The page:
B-29: Frozen in Time
An abandoned B-29 bomber in Greenland is brought back to life after more than 50 years. Airing January 30, 1996 at 9 pm on PBS Aired January 30, 1996 on PBS
NOVA accompanies famed test pilot Darryl Greenamyer and his intrepid crew on a perilous mission to repair and re-fly a B-29 bomber stranded on the Greenland icecap since 1947. In the face of incredible hardships, the team struggles to bring the old warbird back to life.
B-29: Frozen in Time
PBS Airdate: January 30, 1996
NARRATOR: Tonight on NOVA, a two-hour adventure to recover the relics of wars long past. First, in Greenland, a deserted but intact B-29 bomber has been waiting for rescue for more than fifty years. Can this team fly the Kee Bird home?
VERNON RICH: Just like new again.
NARRATOR: A daunting challenge becomes a life and death struggle. Then, World War I. Britannic, twin sister of the ill-fated Titanic, is made safer and commissioned as a hospital ship. Today, she lies somewhere in the Mediterranean. Can a modern-day team determine what made this unsinkable ship sink? It's a two-hour NOVA special: "B-29 Frozen in Time" followed by "Titanic's Lost Sister."
NOVA is funded by Merck. Merck. Pharmaceutical research. Dedicated to preventing disease and improving health. Merck. Committed to bringing out the best in medicine. And by Prudential.
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RICHARD CRENNA: A C-141 lifts off from Thule Air Force Base. Once a vital staging post for the nuclear bomber fleet, Thule is now a relic of the Cold War. While its radar domes still probe the horizon, it is eerily quiet and almost deserted. One of the most remote and isolated outposts of the United States Air Force, it lies on the inhospitable barren shore of northwest Greenland, deep inside the Arctic Circle. The climate is harsh and unforgiving. Even in summer, when the sun never sets, it remains so cold that the sea is littered with icebergs. Inland, a vast unbroken icecap stretches for eight hundred miles. The weather changes hourly, from bright sun to dark, menacing storm clouds with gale-force winds. Two hundred and fifty miles north of Thule lies another relic of the Cold War, an almost-intact B-29 bomber. This plane, nicknamed the Kee Bird, became lost and crash-landed while on a secret mission. The crew was rescued, but the Kee Bird would lie here abandoned for almost fifty years. When the B-29 first flew in 1942, it could go higher and farther than any other bomber. In the war against Japan, it traversed the Pacific and crested the Himalayas. The culmination of the B-29's military service was when the Enola Gay dropped the atomic bomb on Hiroshima, ending the war. Nearly four thousand of these planes were built, but now less than a handful remain. If the Kee Bird could be recovered from this Arctic wilderness, it would be a unique treasure of aviation history, probably worth a great deal of money. Darryl Greenamyer, a former test pilot, has been working on a bold plan to rescue the B-29 and fly it back home. Darryl has flown higher and faster than most other living pilots. He had once been a test pilot on the U-2 spy plane and its replacement, the SR-71 Blackbird. In the seventies, he built his own Starfighter jet from spare parts to gain a low-altitude speed record, which he still holds. An accomplished pilot and engineer used to taking risks, if anyone could pull this off, it was Darryl.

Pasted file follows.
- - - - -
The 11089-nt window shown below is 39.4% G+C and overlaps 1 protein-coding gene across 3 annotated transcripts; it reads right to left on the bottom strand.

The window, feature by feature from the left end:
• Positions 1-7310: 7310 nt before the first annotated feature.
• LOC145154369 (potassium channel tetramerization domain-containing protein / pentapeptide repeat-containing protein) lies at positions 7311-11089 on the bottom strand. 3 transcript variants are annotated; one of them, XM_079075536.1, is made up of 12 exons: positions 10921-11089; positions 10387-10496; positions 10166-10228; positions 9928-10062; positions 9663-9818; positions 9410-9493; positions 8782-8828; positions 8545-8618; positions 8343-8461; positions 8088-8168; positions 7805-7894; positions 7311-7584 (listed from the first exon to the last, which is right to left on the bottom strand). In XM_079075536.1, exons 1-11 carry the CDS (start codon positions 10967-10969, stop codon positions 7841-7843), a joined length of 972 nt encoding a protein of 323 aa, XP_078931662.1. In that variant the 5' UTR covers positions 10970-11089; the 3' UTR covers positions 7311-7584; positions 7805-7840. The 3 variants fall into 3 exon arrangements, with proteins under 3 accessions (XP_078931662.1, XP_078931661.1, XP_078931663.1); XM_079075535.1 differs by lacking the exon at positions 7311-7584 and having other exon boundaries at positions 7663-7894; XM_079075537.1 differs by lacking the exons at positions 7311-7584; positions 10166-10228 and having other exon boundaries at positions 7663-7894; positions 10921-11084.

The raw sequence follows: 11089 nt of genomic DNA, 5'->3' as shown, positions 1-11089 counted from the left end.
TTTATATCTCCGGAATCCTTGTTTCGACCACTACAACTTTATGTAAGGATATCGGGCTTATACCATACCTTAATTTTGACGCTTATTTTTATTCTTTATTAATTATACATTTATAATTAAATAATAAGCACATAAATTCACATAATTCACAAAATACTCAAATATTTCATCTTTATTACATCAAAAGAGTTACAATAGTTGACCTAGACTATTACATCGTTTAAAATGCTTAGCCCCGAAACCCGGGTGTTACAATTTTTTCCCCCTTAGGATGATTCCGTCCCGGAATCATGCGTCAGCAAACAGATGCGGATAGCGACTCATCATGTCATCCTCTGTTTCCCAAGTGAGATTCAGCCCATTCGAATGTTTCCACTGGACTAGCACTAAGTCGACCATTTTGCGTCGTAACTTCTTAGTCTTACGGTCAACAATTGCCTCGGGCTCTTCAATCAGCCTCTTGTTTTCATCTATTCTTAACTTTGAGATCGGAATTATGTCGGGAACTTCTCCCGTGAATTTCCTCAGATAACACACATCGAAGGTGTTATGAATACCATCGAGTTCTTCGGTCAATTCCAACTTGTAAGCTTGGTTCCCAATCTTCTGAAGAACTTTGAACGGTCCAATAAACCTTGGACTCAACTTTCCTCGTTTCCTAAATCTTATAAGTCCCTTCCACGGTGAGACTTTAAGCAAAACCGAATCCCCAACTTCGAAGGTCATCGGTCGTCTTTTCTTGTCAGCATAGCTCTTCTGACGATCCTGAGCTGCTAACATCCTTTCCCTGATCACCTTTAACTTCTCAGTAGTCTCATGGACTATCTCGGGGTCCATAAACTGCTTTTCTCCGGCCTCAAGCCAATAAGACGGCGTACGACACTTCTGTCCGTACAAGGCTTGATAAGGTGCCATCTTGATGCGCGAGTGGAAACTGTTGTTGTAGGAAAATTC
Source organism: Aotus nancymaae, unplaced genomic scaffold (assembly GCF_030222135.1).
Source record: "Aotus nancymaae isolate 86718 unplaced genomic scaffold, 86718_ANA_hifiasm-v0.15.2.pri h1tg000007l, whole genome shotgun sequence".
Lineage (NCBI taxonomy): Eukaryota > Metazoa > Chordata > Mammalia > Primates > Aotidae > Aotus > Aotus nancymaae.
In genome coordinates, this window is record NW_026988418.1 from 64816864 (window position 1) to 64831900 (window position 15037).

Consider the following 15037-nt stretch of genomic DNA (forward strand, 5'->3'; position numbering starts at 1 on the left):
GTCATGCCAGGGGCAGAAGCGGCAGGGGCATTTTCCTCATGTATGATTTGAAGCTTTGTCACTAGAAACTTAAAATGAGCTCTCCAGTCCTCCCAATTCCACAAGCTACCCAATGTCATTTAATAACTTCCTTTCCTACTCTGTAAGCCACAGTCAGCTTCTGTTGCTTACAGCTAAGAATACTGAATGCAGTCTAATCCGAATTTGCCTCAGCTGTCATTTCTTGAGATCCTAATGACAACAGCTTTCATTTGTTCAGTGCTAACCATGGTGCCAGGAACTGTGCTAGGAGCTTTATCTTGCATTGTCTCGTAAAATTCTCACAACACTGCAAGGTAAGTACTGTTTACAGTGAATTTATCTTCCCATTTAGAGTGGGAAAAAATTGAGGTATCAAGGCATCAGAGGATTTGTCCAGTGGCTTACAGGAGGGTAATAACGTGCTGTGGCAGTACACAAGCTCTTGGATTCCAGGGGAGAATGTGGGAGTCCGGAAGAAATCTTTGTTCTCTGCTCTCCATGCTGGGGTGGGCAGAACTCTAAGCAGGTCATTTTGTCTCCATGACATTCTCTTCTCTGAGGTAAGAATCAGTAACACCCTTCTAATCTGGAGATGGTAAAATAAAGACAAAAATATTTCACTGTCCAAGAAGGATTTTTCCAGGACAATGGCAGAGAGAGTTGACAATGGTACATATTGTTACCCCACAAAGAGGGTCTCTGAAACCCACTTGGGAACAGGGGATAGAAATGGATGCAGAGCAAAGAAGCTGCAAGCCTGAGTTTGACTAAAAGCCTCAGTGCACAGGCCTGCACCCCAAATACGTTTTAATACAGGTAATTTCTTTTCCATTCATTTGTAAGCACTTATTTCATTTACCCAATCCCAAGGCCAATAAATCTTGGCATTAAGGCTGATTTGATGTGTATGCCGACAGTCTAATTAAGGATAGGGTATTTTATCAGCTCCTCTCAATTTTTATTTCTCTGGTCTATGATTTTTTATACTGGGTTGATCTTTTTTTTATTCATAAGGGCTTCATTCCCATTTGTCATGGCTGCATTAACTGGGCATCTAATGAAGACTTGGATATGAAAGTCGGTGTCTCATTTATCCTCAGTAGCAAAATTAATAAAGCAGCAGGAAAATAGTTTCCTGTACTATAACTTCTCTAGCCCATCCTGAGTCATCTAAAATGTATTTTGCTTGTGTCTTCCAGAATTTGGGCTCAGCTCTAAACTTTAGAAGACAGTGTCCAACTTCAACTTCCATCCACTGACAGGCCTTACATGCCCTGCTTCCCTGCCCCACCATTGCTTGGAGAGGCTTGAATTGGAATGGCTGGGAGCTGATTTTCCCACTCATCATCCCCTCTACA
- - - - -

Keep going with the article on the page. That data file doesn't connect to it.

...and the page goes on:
DARRYL GREENAMYER: It really is a unique opportunity. It may be the only airplane in the world that I can think of that's been sitting somewhere for fifty years that you could actually get in and potentially fly. It's just, you know, a far-away place. That's the reason it's available.
RICHARD CRENNA: But getting the Kee Bird into the air requires more than skill and boldness. The bulk of the heavy supplies and machinery that Darryl would need has to be carried to Thule on the annual supply ship. A five-ton bulldozer will be needed to build a runway for the B-29. Bulky new tires and propellers are also required, along with four massive, reconditioned radial engines. All of this equipment has to be carried north over the two hundred and fifty miles of desolate Arctic landscape that separates Thule from the bomber. Darryl's solution is a 1962 Caribou, another of his salvaged wonders.
RICK KRIEGE: It's basically a short-field—You know, a short landing and take-off—airplane, and it's made for unimproved fields. They used it in Vietnam a lot, and it's a pretty rugged airplane. It's ideal for this sort of thing, flying these engines in, and it'll carry a pretty good load.